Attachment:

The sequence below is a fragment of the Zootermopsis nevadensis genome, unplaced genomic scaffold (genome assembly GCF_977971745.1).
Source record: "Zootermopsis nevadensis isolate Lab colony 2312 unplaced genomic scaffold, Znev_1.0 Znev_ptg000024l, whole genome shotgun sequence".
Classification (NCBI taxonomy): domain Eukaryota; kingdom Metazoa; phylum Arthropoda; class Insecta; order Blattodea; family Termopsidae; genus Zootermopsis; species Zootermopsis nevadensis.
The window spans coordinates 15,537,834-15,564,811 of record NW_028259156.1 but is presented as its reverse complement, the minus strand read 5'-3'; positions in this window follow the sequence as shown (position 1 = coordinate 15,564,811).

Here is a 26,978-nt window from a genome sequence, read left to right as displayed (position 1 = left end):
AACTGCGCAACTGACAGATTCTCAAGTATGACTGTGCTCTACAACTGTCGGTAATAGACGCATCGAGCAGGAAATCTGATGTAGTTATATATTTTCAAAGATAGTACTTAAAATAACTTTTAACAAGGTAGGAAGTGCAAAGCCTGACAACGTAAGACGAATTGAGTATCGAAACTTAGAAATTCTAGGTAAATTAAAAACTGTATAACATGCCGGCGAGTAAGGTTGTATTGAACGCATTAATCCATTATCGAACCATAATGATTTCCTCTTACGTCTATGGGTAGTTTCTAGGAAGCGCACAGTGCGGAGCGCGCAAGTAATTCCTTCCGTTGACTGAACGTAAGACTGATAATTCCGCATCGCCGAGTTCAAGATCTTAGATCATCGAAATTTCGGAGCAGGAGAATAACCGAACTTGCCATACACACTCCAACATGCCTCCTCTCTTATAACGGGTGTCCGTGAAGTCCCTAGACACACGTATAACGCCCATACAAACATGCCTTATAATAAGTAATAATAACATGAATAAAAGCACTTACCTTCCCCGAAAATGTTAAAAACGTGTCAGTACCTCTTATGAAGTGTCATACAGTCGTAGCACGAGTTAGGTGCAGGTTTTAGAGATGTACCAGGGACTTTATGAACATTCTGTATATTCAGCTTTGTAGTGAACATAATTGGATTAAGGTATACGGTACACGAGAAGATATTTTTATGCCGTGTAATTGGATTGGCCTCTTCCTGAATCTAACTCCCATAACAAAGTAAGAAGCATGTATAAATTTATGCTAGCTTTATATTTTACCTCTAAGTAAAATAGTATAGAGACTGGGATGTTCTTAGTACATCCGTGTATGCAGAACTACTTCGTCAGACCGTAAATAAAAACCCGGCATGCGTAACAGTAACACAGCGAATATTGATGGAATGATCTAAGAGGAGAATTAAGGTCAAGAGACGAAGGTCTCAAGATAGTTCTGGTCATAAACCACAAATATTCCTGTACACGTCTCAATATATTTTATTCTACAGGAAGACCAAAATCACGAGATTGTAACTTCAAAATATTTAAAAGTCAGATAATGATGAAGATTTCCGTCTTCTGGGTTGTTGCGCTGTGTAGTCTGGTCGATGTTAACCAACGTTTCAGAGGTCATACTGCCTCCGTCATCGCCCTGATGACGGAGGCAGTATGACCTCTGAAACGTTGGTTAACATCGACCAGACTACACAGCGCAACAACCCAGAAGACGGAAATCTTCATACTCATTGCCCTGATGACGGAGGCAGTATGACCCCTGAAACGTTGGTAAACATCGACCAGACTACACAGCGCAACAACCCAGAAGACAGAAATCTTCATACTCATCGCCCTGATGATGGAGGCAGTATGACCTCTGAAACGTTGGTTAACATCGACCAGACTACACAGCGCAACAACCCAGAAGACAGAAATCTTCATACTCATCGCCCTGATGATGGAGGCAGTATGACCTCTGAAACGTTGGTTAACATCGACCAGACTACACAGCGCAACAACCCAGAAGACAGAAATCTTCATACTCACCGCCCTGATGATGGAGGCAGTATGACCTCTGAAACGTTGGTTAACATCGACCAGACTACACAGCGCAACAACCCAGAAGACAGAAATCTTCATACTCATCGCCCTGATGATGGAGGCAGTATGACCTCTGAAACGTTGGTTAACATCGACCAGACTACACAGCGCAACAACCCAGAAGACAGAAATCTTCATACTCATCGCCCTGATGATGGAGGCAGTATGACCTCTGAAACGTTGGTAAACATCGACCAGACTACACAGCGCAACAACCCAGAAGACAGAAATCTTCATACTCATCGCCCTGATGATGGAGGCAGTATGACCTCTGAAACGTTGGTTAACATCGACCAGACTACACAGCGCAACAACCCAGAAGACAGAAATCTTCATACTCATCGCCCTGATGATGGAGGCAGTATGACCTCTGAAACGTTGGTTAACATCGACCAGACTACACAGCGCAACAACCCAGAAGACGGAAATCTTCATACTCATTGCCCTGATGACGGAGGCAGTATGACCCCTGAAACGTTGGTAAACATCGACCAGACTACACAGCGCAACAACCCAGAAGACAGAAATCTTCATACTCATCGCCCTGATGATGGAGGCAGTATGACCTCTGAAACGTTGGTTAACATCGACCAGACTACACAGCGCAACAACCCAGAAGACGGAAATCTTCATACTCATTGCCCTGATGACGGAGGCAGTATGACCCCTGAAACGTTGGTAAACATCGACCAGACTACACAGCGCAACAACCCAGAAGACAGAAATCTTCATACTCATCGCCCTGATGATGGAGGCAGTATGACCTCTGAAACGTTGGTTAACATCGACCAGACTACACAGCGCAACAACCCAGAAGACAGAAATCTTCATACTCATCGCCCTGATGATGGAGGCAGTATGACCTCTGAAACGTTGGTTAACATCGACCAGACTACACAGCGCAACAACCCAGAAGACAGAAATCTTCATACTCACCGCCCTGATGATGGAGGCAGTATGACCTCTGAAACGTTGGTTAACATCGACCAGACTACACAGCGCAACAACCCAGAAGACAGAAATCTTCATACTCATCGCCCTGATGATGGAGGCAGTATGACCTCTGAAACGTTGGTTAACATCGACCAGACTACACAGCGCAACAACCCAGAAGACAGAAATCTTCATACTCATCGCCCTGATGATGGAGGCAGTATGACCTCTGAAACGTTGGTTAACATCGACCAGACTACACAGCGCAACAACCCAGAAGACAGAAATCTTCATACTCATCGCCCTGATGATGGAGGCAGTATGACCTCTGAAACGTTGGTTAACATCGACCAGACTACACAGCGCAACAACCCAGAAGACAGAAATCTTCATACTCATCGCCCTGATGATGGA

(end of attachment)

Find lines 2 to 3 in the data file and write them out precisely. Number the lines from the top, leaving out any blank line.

Source record: "Zootermopsis nevadensis isolate Lab colony 2312 unplaced genomic scaffold, Znev_1.0 Znev_ptg000024l, whole genome shotgun sequence".
Classification (NCBI taxonomy): domain Eukaryota; kingdom Metazoa; phylum Arthropoda; class Insecta; order Blattodea; family Termopsidae; genus Zootermopsis; species Zootermopsis nevadensis.